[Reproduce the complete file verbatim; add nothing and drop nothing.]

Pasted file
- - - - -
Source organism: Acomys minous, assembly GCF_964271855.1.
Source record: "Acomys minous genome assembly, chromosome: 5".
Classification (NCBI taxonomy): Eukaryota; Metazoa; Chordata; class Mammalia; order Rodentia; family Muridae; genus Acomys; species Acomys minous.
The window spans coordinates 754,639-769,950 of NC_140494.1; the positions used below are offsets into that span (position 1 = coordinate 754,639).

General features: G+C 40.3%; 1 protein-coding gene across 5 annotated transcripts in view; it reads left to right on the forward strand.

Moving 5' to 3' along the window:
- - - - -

Source organism: Acomys minous, assembly GCF_964271855.1.
Source record: "Acomys minous genome assembly, chromosome: 5".
Classification (NCBI taxonomy): Eukaryota; Metazoa; Chordata; class Mammalia; order Rodentia; family Muridae; genus Acomys; species Acomys minous.
The window spans coordinates 754,639-769,950 of NC_140494.1; the positions used below are offsets into that span (position 1 = coordinate 754,639).

General features: G+C 40.3%; 1 protein-coding gene across 5 annotated transcripts in view; it reads left to right on the forward strand.

Moving 5' to 3' along the window: